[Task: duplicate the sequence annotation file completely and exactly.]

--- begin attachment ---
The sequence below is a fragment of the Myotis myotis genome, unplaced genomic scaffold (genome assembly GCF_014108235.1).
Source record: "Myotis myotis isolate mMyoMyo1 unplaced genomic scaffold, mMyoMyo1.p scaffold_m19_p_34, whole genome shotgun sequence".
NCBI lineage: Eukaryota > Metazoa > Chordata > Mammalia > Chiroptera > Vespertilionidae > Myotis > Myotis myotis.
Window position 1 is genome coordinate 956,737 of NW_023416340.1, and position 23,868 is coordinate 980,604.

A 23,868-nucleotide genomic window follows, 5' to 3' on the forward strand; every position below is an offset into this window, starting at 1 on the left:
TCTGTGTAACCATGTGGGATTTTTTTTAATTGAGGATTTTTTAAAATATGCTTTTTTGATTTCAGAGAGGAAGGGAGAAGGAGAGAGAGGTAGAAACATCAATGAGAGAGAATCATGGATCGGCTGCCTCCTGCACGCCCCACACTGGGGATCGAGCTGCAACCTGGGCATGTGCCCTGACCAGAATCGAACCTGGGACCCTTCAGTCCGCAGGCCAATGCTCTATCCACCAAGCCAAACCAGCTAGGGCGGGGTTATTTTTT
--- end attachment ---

The sequence below is a fragment of the Myotis myotis genome, unplaced genomic scaffold (genome assembly GCF_014108235.1).
Source record: "Myotis myotis isolate mMyoMyo1 unplaced genomic scaffold, mMyoMyo1.p scaffold_m19_p_34, whole genome shotgun sequence".
NCBI lineage: Eukaryota > Metazoa > Chordata > Mammalia > Chiroptera > Vespertilionidae > Myotis > Myotis myotis.
Window position 1 is genome coordinate 956,737 of NW_023416340.1, and position 23,868 is coordinate 980,604.

A 23,868-nucleotide genomic window follows, 5' to 3' on the forward strand; every position below is an offset into this window, starting at 1 on the left:
TCTGTGTAACCATGTGGGATTTTTTTTAATTGAGGATTTTTTAAAATATGCTTTTTTGATTTCAGAGAGGAAGGGAGAAGGAGAGAGAGGTAGAAACATCAATGAGAGAGAATCATGGATCGGCTGCCTCCTGCACGCCCCACACTGGGGATCGAGCTGCAACCTGGGCATGTGCCCTGACCAGAATCGAACCTGGGACCCTTCAGTCCGCAGGCCAATGCTCTATCCACCAAGCCAAACCAGCTAGGGCGGGGTTATTTTTT